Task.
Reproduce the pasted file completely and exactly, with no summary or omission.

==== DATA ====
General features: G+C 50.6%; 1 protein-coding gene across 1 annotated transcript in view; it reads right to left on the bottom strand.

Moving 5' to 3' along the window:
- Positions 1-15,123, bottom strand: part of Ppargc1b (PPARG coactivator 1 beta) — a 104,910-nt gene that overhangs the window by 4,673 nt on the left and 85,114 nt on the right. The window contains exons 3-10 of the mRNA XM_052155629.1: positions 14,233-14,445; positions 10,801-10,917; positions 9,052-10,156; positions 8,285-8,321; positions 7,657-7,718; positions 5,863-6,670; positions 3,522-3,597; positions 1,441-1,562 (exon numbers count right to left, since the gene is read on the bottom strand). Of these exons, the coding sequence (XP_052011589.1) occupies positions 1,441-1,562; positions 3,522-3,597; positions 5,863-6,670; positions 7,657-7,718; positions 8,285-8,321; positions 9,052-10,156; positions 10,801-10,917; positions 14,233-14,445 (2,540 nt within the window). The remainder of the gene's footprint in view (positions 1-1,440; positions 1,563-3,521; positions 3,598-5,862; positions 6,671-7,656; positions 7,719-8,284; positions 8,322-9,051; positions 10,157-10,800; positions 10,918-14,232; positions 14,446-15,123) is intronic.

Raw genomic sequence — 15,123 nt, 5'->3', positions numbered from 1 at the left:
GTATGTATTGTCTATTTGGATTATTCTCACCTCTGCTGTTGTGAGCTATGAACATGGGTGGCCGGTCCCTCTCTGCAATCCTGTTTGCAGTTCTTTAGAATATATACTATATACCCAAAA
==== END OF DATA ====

General features: G+C 50.6%; 1 protein-coding gene across 1 annotated transcript in view; it reads right to left on the bottom strand.

Moving 5' to 3' along the window:
- Positions 1-15,123, bottom strand: part of Ppargc1b (PPARG coactivator 1 beta) — a 104,910-nt gene that overhangs the window by 4,673 nt on the left and 85,114 nt on the right. The window contains exons 3-10 of the mRNA XM_052155629.1: positions 14,233-14,445; positions 10,801-10,917; positions 9,052-10,156; positions 8,285-8,321; positions 7,657-7,718; positions 5,863-6,670; positions 3,522-3,597; positions 1,441-1,562 (exon numbers count right to left, since the gene is read on the bottom strand). Of these exons, the coding sequence (XP_052011589.1) occupies positions 1,441-1,562; positions 3,522-3,597; positions 5,863-6,670; positions 7,657-7,718; positions 8,285-8,321; positions 9,052-10,156; positions 10,801-10,917; positions 14,233-14,445 (2,540 nt within the window). The remainder of the gene's footprint in view (positions 1-1,440; positions 1,563-3,521; positions 3,598-5,862; positions 6,671-7,656; positions 7,719-8,284; positions 8,322-9,051; positions 10,157-10,800; positions 10,918-14,232; positions 14,446-15,123) is intronic.

Raw genomic sequence — 15,123 nt, 5'->3', positions numbered from 1 at the left:
GTATGTATTGTCTATTTGGATTATTCTCACCTCTGCTGTTGTGAGCTATGAACATGGGTGGCCGGTCCCTCTCTGCAATCCTGTTTGCAGTTCTTTAGAATATATACTATATACCCAAAA